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Re: Historicity of the Buddha

Postby Bhikkhu Pesala » Fri Apr 09, 2010 7:23 am

From the Milinda Pañha, circa 1 B.C.

Did The Buddha Exist?

1. “Have you or your teachers seen the Buddha?”
“No, great king.”

“Then, Nāgasena, there is no Buddha!”
“Have you or your father seen the River Ūhā?¹ in the Himalayas?”

“No venerable sir.”
“Then would it be right to say there is no river Ūhā?”
“You are dexterous, Nāgasena, in reply.”

¹ The source of the Ganges.
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Re: Historicity of the Buddha

Postby Bhikkhu Pesala » Fri Apr 09, 2010 7:36 am

barryevans wrote:It seems incredible that what was supposed to have been a vibrant, evangelical religion wasn't written about for hundreds of years after it started and expanded throughout the subcontinent (unlike every other religion I know about).

During the Buddha's own lifetime, and in the early centuries after his demise, the teachings were maintained by the oral tradition. Writing was used for business purposes in the Buddha's time, but was not considered reliable enough for preserving sacred texts. Even after the texts were first committed to writing on palm leave manuscripts, the oral tradition continued and still continues to this day.

Those unfamiliar with the oral tradition think that writing is a more reliable way to transmit a teaching. It is not — if it was, the Buddha would surely have had the teachings written down during his life time. If you learn some text verbatim, and can recite it on demand in front of an audience, then you know it in detail. The oral tradition is still alive and thriving especially in Burma, and in other Buddhist countries. Regular examinations are held to test knowledge of the Pali texts.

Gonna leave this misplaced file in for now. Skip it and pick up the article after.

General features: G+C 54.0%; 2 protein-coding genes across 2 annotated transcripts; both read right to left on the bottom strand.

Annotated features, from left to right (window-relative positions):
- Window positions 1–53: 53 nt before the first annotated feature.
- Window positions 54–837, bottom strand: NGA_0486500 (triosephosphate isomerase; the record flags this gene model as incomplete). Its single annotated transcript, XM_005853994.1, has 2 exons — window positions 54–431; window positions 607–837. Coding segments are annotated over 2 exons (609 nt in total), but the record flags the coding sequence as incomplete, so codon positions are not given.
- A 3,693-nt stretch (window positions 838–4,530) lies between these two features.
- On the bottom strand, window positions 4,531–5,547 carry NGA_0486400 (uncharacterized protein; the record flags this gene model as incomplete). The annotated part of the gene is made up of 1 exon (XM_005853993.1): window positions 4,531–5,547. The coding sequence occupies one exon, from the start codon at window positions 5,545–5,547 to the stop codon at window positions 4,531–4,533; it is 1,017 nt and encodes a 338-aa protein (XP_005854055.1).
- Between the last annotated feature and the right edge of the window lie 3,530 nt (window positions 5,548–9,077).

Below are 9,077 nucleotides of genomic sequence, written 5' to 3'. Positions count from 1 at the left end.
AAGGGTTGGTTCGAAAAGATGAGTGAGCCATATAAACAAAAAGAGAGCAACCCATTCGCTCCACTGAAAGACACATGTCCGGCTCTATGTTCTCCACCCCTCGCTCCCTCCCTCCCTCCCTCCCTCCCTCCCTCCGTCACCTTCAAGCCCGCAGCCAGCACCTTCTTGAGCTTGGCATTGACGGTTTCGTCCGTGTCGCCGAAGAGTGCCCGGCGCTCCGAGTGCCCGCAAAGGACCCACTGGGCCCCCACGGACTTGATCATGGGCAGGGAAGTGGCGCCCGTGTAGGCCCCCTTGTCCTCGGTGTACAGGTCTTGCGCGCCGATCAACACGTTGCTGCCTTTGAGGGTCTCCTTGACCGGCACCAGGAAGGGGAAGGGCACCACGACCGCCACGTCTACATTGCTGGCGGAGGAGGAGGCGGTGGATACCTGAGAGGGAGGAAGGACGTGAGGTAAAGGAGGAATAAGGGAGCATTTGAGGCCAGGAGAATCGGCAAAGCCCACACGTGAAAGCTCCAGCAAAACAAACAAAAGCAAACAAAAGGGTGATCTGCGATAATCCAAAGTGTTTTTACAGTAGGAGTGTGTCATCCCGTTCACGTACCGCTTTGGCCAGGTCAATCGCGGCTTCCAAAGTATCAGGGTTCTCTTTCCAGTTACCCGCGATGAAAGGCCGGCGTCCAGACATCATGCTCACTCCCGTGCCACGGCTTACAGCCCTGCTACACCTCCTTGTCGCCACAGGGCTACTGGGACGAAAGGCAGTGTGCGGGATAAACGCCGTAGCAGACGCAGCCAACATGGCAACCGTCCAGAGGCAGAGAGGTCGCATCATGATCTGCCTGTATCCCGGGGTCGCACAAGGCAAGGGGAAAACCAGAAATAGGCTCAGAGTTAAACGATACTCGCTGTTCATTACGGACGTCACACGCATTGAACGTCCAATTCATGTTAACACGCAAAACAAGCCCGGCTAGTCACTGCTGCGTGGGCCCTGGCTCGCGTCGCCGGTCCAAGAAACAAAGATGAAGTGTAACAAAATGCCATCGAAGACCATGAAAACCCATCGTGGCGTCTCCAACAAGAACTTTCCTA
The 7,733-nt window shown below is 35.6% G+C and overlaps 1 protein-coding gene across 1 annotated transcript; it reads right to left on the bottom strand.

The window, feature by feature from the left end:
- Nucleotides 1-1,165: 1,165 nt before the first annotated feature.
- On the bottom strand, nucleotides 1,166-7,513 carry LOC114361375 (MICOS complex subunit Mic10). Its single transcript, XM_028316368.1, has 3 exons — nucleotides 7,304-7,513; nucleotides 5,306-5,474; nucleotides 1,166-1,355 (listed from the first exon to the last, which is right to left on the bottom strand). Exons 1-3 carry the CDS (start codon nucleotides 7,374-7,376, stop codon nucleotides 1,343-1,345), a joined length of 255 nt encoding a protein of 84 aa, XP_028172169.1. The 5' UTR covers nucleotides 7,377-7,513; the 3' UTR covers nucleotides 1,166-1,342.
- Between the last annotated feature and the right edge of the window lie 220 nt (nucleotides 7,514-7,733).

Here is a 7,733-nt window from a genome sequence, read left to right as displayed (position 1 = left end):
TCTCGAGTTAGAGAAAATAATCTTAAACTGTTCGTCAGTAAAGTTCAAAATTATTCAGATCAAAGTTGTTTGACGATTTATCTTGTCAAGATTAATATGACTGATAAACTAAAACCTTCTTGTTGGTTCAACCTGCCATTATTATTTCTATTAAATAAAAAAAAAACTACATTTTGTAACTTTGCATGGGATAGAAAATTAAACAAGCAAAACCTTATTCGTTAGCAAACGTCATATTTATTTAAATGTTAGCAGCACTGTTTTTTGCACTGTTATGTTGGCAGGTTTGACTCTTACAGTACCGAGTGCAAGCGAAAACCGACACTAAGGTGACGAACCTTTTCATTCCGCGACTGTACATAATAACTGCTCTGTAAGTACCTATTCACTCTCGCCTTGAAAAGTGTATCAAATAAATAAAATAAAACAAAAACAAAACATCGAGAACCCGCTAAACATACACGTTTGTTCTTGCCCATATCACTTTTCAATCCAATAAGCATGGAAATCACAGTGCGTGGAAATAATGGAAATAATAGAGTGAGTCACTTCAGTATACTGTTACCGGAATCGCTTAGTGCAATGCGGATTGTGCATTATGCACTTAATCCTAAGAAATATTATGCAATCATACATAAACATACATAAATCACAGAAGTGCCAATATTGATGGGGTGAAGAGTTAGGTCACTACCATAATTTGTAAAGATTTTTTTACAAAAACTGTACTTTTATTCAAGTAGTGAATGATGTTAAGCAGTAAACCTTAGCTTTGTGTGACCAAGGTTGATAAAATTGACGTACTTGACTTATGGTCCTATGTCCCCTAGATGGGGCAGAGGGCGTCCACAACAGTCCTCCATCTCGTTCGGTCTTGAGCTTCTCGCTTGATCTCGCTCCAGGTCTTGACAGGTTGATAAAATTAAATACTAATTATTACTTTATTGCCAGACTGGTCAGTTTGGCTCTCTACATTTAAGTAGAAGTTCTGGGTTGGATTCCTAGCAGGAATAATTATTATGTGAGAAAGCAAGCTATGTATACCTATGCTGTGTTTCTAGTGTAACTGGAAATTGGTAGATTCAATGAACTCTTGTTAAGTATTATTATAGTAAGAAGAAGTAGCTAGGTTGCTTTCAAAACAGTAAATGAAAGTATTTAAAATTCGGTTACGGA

The late Sayādaw U Vicittasāra, Mingun Sayādaw, was the first monk to be awarded the title of Tipitakadhṝa Sayādaw for achieving the predigious feat of memorising the entire Pali Canon and being able to recite it verbatim under rigorous test conditions.
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Re: Historicity of the Buddha

Postby BlackBird » Fri Apr 09, 2010 8:04 am

Bhikkhu Pesala wrote:Those unfamiliar with the oral tradition think that writing is a more reliable way to transmit a teaching. It is not — if it was, the Buddha would surely have had the teachings written down during his life time.


Indeed, the trained human mind is far more durable than any piece of paper. Furthermore, while written scripture can be adulterated without much complaint on behalf of the parchment, it would be very very difficult to adulterate an oral tradition when there are companies of reciters dotted all over a continent all reciting the original.